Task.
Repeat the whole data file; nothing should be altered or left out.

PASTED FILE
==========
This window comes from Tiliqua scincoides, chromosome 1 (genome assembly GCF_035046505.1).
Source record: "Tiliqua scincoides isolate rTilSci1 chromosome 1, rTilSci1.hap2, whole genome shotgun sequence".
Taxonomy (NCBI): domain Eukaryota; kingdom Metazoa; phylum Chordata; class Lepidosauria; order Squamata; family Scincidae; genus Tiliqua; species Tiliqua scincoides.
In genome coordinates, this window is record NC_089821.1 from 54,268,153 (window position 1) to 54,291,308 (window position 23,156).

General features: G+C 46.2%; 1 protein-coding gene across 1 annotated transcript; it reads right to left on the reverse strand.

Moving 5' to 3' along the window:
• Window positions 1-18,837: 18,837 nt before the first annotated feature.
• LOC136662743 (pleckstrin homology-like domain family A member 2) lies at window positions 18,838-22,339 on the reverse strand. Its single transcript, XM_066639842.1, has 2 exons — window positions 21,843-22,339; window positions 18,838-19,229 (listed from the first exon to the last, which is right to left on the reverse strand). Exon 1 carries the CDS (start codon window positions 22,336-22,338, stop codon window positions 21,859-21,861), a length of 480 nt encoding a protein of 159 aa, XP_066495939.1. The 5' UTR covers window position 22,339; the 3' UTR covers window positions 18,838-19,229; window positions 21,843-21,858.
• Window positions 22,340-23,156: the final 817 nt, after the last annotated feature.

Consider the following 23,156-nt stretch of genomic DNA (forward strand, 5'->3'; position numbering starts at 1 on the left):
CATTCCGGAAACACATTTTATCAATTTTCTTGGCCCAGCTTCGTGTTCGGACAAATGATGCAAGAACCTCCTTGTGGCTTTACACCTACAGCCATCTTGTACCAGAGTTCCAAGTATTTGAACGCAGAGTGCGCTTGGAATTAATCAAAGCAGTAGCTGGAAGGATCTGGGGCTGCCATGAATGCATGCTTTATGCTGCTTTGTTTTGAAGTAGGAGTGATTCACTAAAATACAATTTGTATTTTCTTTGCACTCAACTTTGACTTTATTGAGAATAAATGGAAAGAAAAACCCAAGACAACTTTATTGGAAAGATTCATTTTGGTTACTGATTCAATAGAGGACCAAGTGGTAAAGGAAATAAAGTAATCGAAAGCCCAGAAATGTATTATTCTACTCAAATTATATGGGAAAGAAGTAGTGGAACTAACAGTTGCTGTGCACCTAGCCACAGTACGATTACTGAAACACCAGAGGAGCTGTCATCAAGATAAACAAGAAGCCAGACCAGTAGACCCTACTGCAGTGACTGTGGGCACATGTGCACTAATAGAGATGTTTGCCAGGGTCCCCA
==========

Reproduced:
This window comes from Tiliqua scincoides, chromosome 1 (genome assembly GCF_035046505.1).
Source record: "Tiliqua scincoides isolate rTilSci1 chromosome 1, rTilSci1.hap2, whole genome shotgun sequence".
Taxonomy (NCBI): domain Eukaryota; kingdom Metazoa; phylum Chordata; class Lepidosauria; order Squamata; family Scincidae; genus Tiliqua; species Tiliqua scincoides.
In genome coordinates, this window is record NC_089821.1 from 54,268,153 (window position 1) to 54,291,308 (window position 23,156).

General features: G+C 46.2%; 1 protein-coding gene across 1 annotated transcript; it reads right to left on the reverse strand.

Moving 5' to 3' along the window:
• Window positions 1-18,837: 18,837 nt before the first annotated feature.
• LOC136662743 (pleckstrin homology-like domain family A member 2) lies at window positions 18,838-22,339 on the reverse strand. Its single transcript, XM_066639842.1, has 2 exons — window positions 21,843-22,339; window positions 18,838-19,229 (listed from the first exon to the last, which is right to left on the reverse strand). Exon 1 carries the CDS (start codon window positions 22,336-22,338, stop codon window positions 21,859-21,861), a length of 480 nt encoding a protein of 159 aa, XP_066495939.1. The 5' UTR covers window position 22,339; the 3' UTR covers window positions 18,838-19,229; window positions 21,843-21,858.
• Window positions 22,340-23,156: the final 817 nt, after the last annotated feature.

Consider the following 23,156-nt stretch of genomic DNA (forward strand, 5'->3'; position numbering starts at 1 on the left):
CATTCCGGAAACACATTTTATCAATTTTCTTGGCCCAGCTTCGTGTTCGGACAAATGATGCAAGAACCTCCTTGTGGCTTTACACCTACAGCCATCTTGTACCAGAGTTCCAAGTATTTGAACGCAGAGTGCGCTTGGAATTAATCAAAGCAGTAGCTGGAAGGATCTGGGGCTGCCATGAATGCATGCTTTATGCTGCTTTGTTTTGAAGTAGGAGTGATTCACTAAAATACAATTTGTATTTTCTTTGCACTCAACTTTGACTTTATTGAGAATAAATGGAAAGAAAAACCCAAGACAACTTTATTGGAAAGATTCATTTTGGTTACTGATTCAATAGAGGACCAAGTGGTAAAGGAAATAAAGTAATCGAAAGCCCAGAAATGTATTATTCTACTCAAATTATATGGGAAAGAAGTAGTGGAACTAACAGTTGCTGTGCACCTAGCCACAGTACGATTACTGAAACACCAGAGGAGCTGTCATCAAGATAAACAAGAAGCCAGACCAGTAGACCCTACTGCAGTGACTGTGGGCACATGTGCACTAATAGAGATGTTTGCCAGGGTCCCCA